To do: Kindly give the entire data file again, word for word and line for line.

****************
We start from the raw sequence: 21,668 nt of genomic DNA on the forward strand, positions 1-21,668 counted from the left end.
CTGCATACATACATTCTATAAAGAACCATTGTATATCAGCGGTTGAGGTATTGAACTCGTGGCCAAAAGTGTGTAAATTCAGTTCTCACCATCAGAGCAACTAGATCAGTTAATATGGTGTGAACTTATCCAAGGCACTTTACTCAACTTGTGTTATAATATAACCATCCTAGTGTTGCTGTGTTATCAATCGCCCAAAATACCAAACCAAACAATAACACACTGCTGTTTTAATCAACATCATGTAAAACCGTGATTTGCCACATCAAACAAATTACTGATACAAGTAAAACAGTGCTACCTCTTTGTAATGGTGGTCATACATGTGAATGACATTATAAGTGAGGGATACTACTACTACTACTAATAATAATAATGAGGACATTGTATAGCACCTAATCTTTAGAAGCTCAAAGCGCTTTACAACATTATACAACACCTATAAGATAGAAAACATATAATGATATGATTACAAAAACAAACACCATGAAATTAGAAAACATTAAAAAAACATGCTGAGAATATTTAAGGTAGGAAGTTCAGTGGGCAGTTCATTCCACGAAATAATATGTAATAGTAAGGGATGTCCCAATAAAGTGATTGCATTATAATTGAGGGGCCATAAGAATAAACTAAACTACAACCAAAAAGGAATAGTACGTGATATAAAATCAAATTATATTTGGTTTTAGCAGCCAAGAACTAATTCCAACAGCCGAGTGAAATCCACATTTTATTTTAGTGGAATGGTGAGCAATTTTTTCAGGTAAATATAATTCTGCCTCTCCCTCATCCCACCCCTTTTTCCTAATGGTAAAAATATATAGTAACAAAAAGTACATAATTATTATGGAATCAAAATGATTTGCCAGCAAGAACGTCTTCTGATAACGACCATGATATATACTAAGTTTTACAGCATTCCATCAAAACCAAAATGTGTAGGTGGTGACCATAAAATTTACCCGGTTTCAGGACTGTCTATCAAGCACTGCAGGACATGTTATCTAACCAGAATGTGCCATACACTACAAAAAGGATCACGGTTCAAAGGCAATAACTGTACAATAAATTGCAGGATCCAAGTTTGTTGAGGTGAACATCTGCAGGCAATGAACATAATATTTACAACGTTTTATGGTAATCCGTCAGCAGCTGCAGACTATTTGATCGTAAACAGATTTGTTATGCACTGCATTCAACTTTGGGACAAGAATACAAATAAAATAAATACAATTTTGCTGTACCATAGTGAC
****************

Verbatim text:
We start from the raw sequence: 21,668 nt of genomic DNA on the forward strand, positions 1-21,668 counted from the left end.
CTGCATACATACATTCTATAAAGAACCATTGTATATCAGCGGTTGAGGTATTGAACTCGTGGCCAAAAGTGTGTAAATTCAGTTCTCACCATCAGAGCAACTAGATCAGTTAATATGGTGTGAACTTATCCAAGGCACTTTACTCAACTTGTGTTATAATATAACCATCCTAGTGTTGCTGTGTTATCAATCGCCCAAAATACCAAACCAAACAATAACACACTGCTGTTTTAATCAACATCATGTAAAACCGTGATTTGCCACATCAAACAAATTACTGATACAAGTAAAACAGTGCTACCTCTTTGTAATGGTGGTCATACATGTGAATGACATTATAAGTGAGGGATACTACTACTACTACTAATAATAATAATGAGGACATTGTATAGCACCTAATCTTTAGAAGCTCAAAGCGCTTTACAACATTATACAACACCTATAAGATAGAAAACATATAATGATATGATTACAAAAACAAACACCATGAAATTAGAAAACATTAAAAAAACATGCTGAGAATATTTAAGGTAGGAAGTTCAGTGGGCAGTTCATTCCACGAAATAATATGTAATAGTAAGGGATGTCCCAATAAAGTGATTGCATTATAATTGAGGGGCCATAAGAATAAACTAAACTACAACCAAAAAGGAATAGTACGTGATATAAAATCAAATTATATTTGGTTTTAGCAGCCAAGAACTAATTCCAACAGCCGAGTGAAATCCACATTTTATTTTAGTGGAATGGTGAGCAATTTTTTCAGGTAAATATAATTCTGCCTCTCCCTCATCCCACCCCTTTTTCCTAATGGTAAAAATATATAGTAACAAAAAGTACATAATTATTATGGAATCAAAATGATTTGCCAGCAAGAACGTCTTCTGATAACGACCATGATATATACTAAGTTTTACAGCATTCCATCAAAACCAAAATGTGTAGGTGGTGACCATAAAATTTACCCGGTTTCAGGACTGTCTATCAAGCACTGCAGGACATGTTATCTAACCAGAATGTGCCATACACTACAAAAAGGATCACGGTTCAAAGGCAATAACTGTACAATAAATTGCAGGATCCAAGTTTGTTGAGGTGAACATCTGCAGGCAATGAACATAATATTTACAACGTTTTATGGTAATCCGTCAGCAGCTGCAGACTATTTGATCGTAAACAGATTTGTTATGCACTGCATTCAACTTTGGGACAAGAATACAAATAAAATAAATACAATTTTGCTGTACCATAGTGAC